I think we have 3 people willing to be on the board. Their main question is time commitment. I have no idea what to tell them. Do you have any support materials to help leaders judge this?
Jennifer in North Carolina
Board commitment can vary a lot. Some homeschool organizations need everyone to pitch in on co-op day, but the board may only meet once a month for 1-2 hour long meetings.
The more important issue is that potential board members consider their duties as board members.
Each board member has a fiduciary (i.e. legal) duty to manage the organization and its funds within the purpose/mission of the organization and not for private gain or benefit. The board’s job is to govern the organization, be responsible for the management of funds, and be responsible for its programs.
From Ohio Attorney General Guide for Charity Board Members comes this excellent list of the duties of board members (with my comments and links added).
Duty of Care
- Read and understand mission, vision, and governing documents. I recommend a board binder for important documents.
- Attend board and committee meetings.
- Be informed and prepared to participate in decision-making and oversight.
- Exercise same care as a prudent person would in the handling of their own affairs.
Duty of Loyalty
- Be prepared to put organizational objectives above self-interest.
- Establish and follow written policies concerning conflict of interest situations.
- Disclose personal financial interests when needed/excuse yourself from voting. See a sample Conflict of Interest policy.
- Avoid entering into business relationships between board members and the organization. That means hiring board members as teachers, bookkeepers, etc. Hired workers should step down from serving on the board.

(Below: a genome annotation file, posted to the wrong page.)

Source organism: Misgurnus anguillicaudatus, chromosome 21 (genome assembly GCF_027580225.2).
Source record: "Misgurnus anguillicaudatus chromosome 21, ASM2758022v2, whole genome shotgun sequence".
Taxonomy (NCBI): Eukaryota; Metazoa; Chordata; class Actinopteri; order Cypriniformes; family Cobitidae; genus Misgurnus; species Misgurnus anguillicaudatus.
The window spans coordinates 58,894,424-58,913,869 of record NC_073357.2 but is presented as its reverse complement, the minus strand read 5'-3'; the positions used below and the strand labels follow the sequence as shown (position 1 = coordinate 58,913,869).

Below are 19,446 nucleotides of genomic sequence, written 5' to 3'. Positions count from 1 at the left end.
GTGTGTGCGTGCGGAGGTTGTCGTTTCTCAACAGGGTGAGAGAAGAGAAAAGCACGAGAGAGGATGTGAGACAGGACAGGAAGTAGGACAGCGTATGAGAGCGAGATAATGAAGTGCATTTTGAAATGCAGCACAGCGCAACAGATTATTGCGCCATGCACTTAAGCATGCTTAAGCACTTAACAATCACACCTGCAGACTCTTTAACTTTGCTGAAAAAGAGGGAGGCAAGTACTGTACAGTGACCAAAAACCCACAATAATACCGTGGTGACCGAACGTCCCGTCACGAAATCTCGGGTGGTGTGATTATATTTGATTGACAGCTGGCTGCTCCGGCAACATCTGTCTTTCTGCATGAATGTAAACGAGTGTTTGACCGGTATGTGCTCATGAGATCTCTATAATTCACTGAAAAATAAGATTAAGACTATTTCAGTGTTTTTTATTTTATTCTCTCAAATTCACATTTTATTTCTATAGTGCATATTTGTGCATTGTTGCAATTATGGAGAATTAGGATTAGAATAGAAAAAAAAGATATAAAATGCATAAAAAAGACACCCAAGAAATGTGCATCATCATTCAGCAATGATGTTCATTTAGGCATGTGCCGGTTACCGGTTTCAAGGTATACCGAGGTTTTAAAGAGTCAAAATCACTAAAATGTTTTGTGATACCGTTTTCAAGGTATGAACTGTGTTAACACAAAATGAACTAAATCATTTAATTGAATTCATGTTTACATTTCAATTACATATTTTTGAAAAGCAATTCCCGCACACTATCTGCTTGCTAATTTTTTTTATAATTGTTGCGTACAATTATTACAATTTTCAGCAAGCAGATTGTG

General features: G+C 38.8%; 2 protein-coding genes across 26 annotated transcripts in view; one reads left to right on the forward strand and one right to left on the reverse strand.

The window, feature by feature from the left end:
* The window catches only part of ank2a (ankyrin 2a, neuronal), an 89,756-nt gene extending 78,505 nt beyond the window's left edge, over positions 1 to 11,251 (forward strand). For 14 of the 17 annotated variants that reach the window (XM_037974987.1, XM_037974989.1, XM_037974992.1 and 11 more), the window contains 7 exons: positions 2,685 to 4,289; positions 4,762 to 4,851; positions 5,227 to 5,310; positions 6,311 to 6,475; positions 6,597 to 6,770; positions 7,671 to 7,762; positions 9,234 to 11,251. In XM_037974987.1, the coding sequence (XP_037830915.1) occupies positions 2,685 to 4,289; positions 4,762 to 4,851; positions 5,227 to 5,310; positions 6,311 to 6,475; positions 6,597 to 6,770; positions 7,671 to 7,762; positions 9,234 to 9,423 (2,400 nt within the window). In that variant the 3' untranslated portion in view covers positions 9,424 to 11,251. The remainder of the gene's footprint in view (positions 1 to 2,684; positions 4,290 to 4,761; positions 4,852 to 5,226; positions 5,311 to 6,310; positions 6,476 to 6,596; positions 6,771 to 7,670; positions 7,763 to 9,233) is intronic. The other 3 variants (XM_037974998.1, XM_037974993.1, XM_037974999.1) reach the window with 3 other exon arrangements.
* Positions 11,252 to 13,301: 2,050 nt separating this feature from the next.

Duty of Management
- Develop policies that assure the financial responsibility of the organization. Get my list of best practices to prevent fraud.
- Keep accurate and complete records of income, expenses, investments, and minutes.
- Develop budget as a blueprint for program plans and all organizational spending. My book Money Management in a Homeschool Organization and webinar on Financial Reports can help you create a budget.
- Develop fundraising goals and assist the organization in acquiring adequate resources.
Duty of Compliance
- Understand and comply with governing documents, including bylaws and code of conduct. Sample bylaws.
- Know and comply with state and federal laws governing non-profit organizations, including registration and reporting requirements. If you’re unsure about what your filings requirements are my book, The IRS and Your Homeschool Organization, and the IRS and State Filings webinar will be helpful.
I hope this list of duties doesn’t scare away your potential board members! I have found that serving on a nonprofit board has been one of the most rewarding things I have done.
Homeschool Board Training
The three-video set will to train your homeschool group’s board members. Many homeschool leaders have never served on a nonprofit board before so these videos explain the duties of a board, its structure, how to run a meeting, and more. For more details visit: Homeschool Board Training video set
Carol Topp, CPA
Helping Homeschool Leaders